|Nouns decline according to...|
|Verbs conjugate according to...|
The only member of the Northern Romance branch, Wendlandish has, due to relative and long isolation from the rest of the Romance-speaking world, followed its own path of evolution and has absorbed lots of words, grammatical features, and influence on phonology, from its neighboring languages: most prominently Old Norse, but also Proto-Slavic, Baltic languages, Low German and, more recently, Standard High German and Polish.
Classification and DialectsEdit
|Plosive||p b||t d||k (g)|
|Fricative||f||θ ð||s z||ʃ||x ɣ||h|
/g/ is not a native phoneme of Wendlandish, but some people use it in unassimilated loanwords which originally had it. For example granís "border" is a totally assimilated loanword (from Polish granica) and is pronounced [ɣraˈniːs], while gató "cake (in specific contexts)" (from French gâteau) isn't and may be pronounced [gaˈtoː], but more commonly is [ɣaˈtoː].
Similarly, /v/ is used by some speakers instead of /ʋ/ (and its coda allophone [ʊ̯]) in words of Polish origin, even in "assimilated" loanwords, like javnosj "public" [ˈjɑːvnɔʃ] (from jawność) or tjervon "red" [tʃɛrˈvoːn] (from czerwony). This does not happen, anyway, with loanwords from any other source. In standard Wendlandish, [v] otherwise only appears as an allophone of /ʋ/ after /k/ — even if this too only happens in borrowings, usually learned Latin words like kvæstsura "public office" [kvæsˈtsuːra] (reborrowing from quaestūra), kvadrats "square" [kvaˈdrats] (reb. < quadrātum), or inkvizitjona "research group; scientific research; Inquisition" [iŋkviziˈtʃoːna] (reb. < inquīsītiōnem); but also from other sources, including Polish /w/, like zakvat "factory" [ˈzɑːkvat], (< zakład). Note that foreign /gv/ is usually borrowed as /kv/ too, or /ɣ/ before /u/ or /o/ (e.g. the two assimilated loanwords kvjast "star" [ˈkvjast] < Pol. gwiazda; and gosj "nail" [ˈɣoːʃ] < Pol. gwóźdź).
Phonemic /v/ is however much more common than phonemic /g/, even if used by a minority of speakers.
|High-mid||e eː ø||oː|
|Sound||/a/ /ɑː/||/b/||/d/||/ð/||/e/ /eː/||/f/||/ɣ/||/h/||/ɪ/ /iː/||/j/||/k/||/x/|
|Letter||Ll||Mm||Nn||ng||Oo||Pp||Rr||Ss||Sj sj||Tt||Tj tj||Ts ts|
|Sound||/θ/||/ʉ/ /uː/||/v/||/ʏ/ /yː/||/z/||/æ/ /æː/||/œ/ /øː/|
The digraphs aj, au, ej, ou, and æj represent the diphthongs /aɪ̯ aʊ̯ eɪ̯ ɔʊ̯ ɛɪ̯/ but are not treated as separate letters, unlike digraphs for consonants.
ng does not have an upper-case version as it does not appear at the beginning of words.
Loanwords are usually adapted without exceptions, like e.g. Polish zakład > zakvat "factory", or German Übermensch > ybermensj. Foreign surnames from languages written in the Latin alphabet are usually however kept the same (except for a few personalities whose names are completely adapted, like Kristsafir Kolum (Christopher Columbus) or Jøna ið Ark (Joan of Arc)); names from other languages were formerly romanized into Wendlandish from their pronunciation (e.g. Лермонтов > Ljermantaf), nowadays pure transliterations are preferred (e.g. Горбачёв > Gorbatjov, pronounced either [gɔɐ̯baˈtʃɔʊ̯] or [ˈɣɔɐ̯batʃɔʊ̯]).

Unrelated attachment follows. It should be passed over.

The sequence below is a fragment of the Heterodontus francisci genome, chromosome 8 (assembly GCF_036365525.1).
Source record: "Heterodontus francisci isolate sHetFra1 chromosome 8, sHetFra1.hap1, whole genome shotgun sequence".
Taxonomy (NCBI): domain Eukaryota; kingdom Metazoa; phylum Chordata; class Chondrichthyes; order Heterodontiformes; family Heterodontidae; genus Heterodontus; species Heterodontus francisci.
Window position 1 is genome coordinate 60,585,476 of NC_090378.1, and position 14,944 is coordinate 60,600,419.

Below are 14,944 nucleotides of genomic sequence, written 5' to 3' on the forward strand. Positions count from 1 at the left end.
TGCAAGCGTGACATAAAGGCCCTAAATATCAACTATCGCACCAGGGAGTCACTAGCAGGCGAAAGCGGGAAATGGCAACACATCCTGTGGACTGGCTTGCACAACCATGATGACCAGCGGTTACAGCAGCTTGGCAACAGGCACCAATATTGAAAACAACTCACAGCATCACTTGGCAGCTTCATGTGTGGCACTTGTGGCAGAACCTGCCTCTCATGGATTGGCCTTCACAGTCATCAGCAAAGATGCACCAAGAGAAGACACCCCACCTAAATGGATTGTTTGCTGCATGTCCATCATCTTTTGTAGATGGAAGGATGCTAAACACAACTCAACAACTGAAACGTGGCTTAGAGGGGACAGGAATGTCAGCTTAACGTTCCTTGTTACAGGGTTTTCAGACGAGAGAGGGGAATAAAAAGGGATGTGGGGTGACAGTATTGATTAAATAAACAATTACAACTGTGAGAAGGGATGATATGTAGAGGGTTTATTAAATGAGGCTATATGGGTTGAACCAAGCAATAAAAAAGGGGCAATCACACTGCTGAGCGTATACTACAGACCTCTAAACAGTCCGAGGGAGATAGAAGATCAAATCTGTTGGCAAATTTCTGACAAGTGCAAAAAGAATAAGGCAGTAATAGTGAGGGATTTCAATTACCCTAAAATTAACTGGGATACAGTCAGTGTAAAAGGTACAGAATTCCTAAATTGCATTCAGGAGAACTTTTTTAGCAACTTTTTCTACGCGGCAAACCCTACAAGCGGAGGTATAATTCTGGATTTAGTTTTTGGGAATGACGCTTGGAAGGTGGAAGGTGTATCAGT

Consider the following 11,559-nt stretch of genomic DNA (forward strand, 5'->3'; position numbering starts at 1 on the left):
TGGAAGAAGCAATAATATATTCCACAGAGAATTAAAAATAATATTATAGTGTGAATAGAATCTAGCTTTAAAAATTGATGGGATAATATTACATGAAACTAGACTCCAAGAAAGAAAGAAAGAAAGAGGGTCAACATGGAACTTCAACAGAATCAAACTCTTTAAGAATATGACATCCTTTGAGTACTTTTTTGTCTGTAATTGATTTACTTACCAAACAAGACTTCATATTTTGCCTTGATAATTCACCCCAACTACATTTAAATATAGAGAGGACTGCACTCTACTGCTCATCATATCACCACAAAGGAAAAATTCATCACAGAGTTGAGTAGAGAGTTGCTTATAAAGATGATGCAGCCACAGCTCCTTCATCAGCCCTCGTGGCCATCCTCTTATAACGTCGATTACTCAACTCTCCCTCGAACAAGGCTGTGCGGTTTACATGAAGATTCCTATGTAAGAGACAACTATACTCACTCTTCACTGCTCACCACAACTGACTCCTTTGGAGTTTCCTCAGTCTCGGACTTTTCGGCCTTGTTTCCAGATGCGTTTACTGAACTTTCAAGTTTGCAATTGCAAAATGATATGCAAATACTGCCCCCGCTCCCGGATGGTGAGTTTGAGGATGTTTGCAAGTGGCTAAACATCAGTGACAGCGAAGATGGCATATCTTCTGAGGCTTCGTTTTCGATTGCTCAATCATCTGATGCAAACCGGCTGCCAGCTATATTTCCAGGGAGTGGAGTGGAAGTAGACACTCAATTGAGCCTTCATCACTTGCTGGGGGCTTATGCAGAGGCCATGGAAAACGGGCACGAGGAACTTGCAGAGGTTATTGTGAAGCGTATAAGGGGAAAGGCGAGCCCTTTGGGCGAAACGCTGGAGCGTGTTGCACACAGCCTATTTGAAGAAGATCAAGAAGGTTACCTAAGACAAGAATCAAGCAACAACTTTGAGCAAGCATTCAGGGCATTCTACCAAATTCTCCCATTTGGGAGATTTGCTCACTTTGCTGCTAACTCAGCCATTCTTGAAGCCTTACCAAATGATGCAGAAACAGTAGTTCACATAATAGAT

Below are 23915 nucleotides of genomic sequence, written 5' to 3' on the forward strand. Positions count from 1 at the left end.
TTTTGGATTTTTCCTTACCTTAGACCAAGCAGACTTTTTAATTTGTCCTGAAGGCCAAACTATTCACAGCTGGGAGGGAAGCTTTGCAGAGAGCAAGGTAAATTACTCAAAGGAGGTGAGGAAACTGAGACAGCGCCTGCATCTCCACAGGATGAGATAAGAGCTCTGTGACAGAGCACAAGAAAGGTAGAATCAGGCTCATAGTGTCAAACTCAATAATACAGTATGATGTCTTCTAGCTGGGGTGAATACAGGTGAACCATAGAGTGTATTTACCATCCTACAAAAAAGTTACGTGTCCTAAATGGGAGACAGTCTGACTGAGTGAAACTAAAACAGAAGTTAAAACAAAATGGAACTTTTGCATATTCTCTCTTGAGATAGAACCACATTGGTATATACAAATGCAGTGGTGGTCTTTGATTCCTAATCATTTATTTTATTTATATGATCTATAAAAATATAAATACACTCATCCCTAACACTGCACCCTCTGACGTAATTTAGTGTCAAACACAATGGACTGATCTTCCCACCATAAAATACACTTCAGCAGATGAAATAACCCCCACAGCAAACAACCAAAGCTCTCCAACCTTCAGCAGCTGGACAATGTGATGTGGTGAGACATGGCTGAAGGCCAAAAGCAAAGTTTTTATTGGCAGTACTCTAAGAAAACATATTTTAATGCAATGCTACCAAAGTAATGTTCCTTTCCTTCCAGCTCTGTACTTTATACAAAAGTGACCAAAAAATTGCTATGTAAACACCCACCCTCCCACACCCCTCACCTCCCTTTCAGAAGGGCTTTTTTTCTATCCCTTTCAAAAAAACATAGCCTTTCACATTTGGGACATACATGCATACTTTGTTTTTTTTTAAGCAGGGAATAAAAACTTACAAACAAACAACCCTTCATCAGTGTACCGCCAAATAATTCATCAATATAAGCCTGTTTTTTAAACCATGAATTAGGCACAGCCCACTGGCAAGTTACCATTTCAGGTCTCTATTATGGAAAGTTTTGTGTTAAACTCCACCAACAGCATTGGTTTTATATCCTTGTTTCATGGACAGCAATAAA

Wendlandish verbs inherit the four conjugations of Latin, but has categorized them in different classes as sound changes greatly modified the original verbs. The four main verb classes are:
- -æjr verbs, that is, descendants of the Latin first conjugation, like mæjr "to love" (< amāre) or ømlæjr "to walk" (< ambulāre);
- -ajr verbs, descendants of the Latin second conjugation, like viðajr "to see" (< vidēre) or sfajr "to be aware" (< sapēre);
- -ir verbs, descendants of the Latin third and fourth conjugations - like hrajðir "to believe" (< crēdere), hnovskir "to know" (< gnōscere), or dirmir "to sleep" (< dormīre), inørnir "to intervene" (< intervenīre). Those which descend from the third conjugation are called the -øymur group as their first person plural present indicative ends like that (e.g. hriðøymur "we believe"), while those which descend from the fourth one are the -ymur group (e.g. dirmymur "we sleep").
- -ær/-er verbs, which do not descend from Latin but are instead made by a generalization of the pre-Wendlandish -er infinitive suffix added to other roots, like milær "to smile" (< Old Norse smíla). This is the only currently productive conjugation - e.g. colloquial daunloder "to download", sælfijer "to take a selfie".
Note that verbs from the first three conjugation usually have four principal parts, for infinitive, present, preterite, and participle.
Present indicative Edit
|ømlæjr "to walk"||viðajr "to see"||hnovskir "to know"||inørnir "to intervene"||milær "to smile"|
|if / ifja / ifju||ømlit||vajðit||hnovskit||inørjænit||milæt|
|ifi / ifjæ / ifja||ømlints||vajðints||hnovskunts||inørjænts||milænts|